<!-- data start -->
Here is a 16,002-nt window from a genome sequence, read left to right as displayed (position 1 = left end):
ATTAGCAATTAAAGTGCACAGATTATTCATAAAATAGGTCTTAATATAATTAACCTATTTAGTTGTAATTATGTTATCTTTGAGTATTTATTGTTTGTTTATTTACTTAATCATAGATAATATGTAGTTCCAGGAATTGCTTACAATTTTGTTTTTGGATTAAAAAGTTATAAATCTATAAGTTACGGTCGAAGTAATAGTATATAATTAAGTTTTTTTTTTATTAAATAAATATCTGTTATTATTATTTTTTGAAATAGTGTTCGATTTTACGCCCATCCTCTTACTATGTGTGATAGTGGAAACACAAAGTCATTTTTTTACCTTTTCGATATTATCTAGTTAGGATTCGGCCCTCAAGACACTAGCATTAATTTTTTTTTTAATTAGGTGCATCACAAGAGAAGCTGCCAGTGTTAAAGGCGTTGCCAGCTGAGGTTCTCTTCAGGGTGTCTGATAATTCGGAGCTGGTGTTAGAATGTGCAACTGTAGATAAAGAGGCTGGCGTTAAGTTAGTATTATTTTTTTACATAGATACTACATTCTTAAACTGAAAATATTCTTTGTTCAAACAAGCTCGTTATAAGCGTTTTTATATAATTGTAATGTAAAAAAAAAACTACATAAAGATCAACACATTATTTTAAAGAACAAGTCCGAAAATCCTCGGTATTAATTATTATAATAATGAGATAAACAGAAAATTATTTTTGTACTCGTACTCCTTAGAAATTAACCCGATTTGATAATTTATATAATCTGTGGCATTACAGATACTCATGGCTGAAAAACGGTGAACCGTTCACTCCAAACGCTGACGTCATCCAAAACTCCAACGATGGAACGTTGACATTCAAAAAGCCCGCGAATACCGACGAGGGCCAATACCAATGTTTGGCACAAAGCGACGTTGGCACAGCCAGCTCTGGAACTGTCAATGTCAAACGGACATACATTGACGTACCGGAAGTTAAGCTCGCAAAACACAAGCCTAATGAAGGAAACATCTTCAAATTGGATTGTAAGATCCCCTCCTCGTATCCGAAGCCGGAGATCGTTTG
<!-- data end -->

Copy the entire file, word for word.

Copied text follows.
Here is a 16,002-nt window from a genome sequence, read left to right as displayed (position 1 = left end):
ATTAGCAATTAAAGTGCACAGATTATTCATAAAATAGGTCTTAATATAATTAACCTATTTAGTTGTAATTATGTTATCTTTGAGTATTTATTGTTTGTTTATTTACTTAATCATAGATAATATGTAGTTCCAGGAATTGCTTACAATTTTGTTTTTGGATTAAAAAGTTATAAATCTATAAGTTACGGTCGAAGTAATAGTATATAATTAAGTTTTTTTTTTATTAAATAAATATCTGTTATTATTATTTTTTGAAATAGTGTTCGATTTTACGCCCATCCTCTTACTATGTGTGATAGTGGAAACACAAAGTCATTTTTTTACCTTTTCGATATTATCTAGTTAGGATTCGGCCCTCAAGACACTAGCATTAATTTTTTTTTTAATTAGGTGCATCACAAGAGAAGCTGCCAGTGTTAAAGGCGTTGCCAGCTGAGGTTCTCTTCAGGGTGTCTGATAATTCGGAGCTGGTGTTAGAATGTGCAACTGTAGATAAAGAGGCTGGCGTTAAGTTAGTATTATTTTTTTACATAGATACTACATTCTTAAACTGAAAATATTCTTTGTTCAAACAAGCTCGTTATAAGCGTTTTTATATAATTGTAATGTAAAAAAAAAACTACATAAAGATCAACACATTATTTTAAAGAACAAGTCCGAAAATCCTCGGTATTAATTATTATAATAATGAGATAAACAGAAAATTATTTTTGTACTCGTACTCCTTAGAAATTAACCCGATTTGATAATTTATATAATCTGTGGCATTACAGATACTCATGGCTGAAAAACGGTGAACCGTTCACTCCAAACGCTGACGTCATCCAAAACTCCAACGATGGAACGTTGACATTCAAAAAGCCCGCGAATACCGACGAGGGCCAATACCAATGTTTGGCACAAAGCGACGTTGGCACAGCCAGCTCTGGAACTGTCAATGTCAAACGGACATACATTGACGTACCGGAAGTTAAGCTCGCAAAACACAAGCCTAATGAAGGAAACATCTTCAAATTGGATTGTAAGATCCCCTCCTCGTATCCGAAGCCGGAGATCGTTTG